I'm looking into PCFG sentence grammar dependency structure parsing using StanfordNLP PCFG parser. It generates tree structures represented as a string like this:

 Happy new year => (ROOT (VP (VBN Happy) (NP (JJ new) (NN year))))

Or in a more visual way, the tree structure looks like this:

  (VBN (JJ Happy)
    (NP (JJ new) (NN year))))

Since some machine learning algorithms are generative, and I'm wondering if I group tree structures into two sets: one set contains sentences with negative emotions, one set on positive emotions. Can I use the machine learning algorithm to get the most commonly occurred subtree structure within each set?

I'm very sorry if I caused any confusion. First of all, I want to know if this problem is solvable in the realm of machine learning.

Remember topic modeling? Where the algorithm reads large chunks of text and generate similar topics and return keyword strings grouped together as a topic? One topic could be: Gun, ship, sailer, ocean, fish, war, Gulf, oil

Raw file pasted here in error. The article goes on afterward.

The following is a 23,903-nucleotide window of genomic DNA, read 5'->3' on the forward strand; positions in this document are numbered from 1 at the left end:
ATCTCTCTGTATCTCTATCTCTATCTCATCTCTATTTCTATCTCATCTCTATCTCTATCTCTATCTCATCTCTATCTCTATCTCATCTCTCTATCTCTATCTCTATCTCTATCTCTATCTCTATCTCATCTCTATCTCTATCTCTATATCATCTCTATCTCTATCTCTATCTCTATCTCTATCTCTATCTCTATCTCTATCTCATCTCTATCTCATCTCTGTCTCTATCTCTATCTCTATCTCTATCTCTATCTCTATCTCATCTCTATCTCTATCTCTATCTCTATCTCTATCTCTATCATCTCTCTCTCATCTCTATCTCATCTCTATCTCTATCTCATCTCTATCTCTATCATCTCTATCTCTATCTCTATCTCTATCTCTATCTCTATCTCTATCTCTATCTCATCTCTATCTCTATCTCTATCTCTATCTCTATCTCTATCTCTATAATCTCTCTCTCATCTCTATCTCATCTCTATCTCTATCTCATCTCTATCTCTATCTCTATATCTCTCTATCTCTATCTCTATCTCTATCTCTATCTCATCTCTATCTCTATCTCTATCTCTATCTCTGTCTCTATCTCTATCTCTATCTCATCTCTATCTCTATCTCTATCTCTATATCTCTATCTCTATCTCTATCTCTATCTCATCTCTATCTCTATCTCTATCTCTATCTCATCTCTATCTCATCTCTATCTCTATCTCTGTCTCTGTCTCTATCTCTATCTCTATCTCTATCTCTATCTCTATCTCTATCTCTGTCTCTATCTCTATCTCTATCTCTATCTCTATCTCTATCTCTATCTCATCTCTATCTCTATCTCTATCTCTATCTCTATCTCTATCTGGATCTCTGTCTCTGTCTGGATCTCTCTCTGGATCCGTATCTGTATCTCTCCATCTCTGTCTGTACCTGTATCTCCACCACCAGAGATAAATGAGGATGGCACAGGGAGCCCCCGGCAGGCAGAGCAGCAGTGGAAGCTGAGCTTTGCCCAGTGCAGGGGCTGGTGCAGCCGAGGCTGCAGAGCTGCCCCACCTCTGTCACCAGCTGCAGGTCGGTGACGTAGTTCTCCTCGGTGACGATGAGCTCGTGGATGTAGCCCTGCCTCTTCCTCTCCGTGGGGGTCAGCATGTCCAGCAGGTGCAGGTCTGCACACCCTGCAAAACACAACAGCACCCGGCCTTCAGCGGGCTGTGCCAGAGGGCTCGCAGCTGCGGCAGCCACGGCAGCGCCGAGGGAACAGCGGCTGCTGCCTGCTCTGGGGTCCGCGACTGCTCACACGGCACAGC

It provides an insight into what computer understands what this document might be talking about, so we can compare it with what humans think.

However, what I want to do, is ask the question if I can find common syntactical subtree structures in a sentence that might indicate the attribute of this sentence: negative or positive.

No, I am not asking for a sentiment analysis classifier, and that is not my interest at all.

For example, (this is an unpublished study right now), as us humans, we can say certain things about the future, and it will appear in a special structure, like "I will go to the mall" or "I'm going to jogging." You can see that "will" or "going to" might appear in many sentences, and serve as a common grammatical/syntactical structure. Those structures can be spotted by us human beings (namely linguists), however, is it possible to let machine find such common pattern?